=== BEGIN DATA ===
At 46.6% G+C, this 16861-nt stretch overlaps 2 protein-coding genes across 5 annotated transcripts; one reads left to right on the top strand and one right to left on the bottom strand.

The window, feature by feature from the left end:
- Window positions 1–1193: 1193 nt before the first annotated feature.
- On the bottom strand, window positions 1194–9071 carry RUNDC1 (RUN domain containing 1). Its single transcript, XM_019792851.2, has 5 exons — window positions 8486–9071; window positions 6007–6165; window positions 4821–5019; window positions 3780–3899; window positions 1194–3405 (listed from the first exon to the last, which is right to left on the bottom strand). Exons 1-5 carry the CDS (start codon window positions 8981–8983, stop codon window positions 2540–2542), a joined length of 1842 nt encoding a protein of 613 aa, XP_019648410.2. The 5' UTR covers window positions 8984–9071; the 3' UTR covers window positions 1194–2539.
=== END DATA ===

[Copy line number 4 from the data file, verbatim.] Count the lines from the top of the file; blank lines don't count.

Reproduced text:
- On the bottom strand, window positions 1194–9071 carry RUNDC1 (RUN domain containing 1). Its single transcript, XM_019792851.2, has 5 exons — window positions 8486–9071; window positions 6007–6165; window positions 4821–5019; window positions 3780–3899; window positions 1194–3405 (listed from the first exon to the last, which is right to left on the bottom strand). Exons 1-5 carry the CDS (start codon window positions 8981–8983, stop codon window positions 2540–2542), a joined length of 1842 nt encoding a protein of 613 aa, XP_019648410.2. The 5' UTR covers window positions 8984–9071; the 3' UTR covers window positions 1194–2539.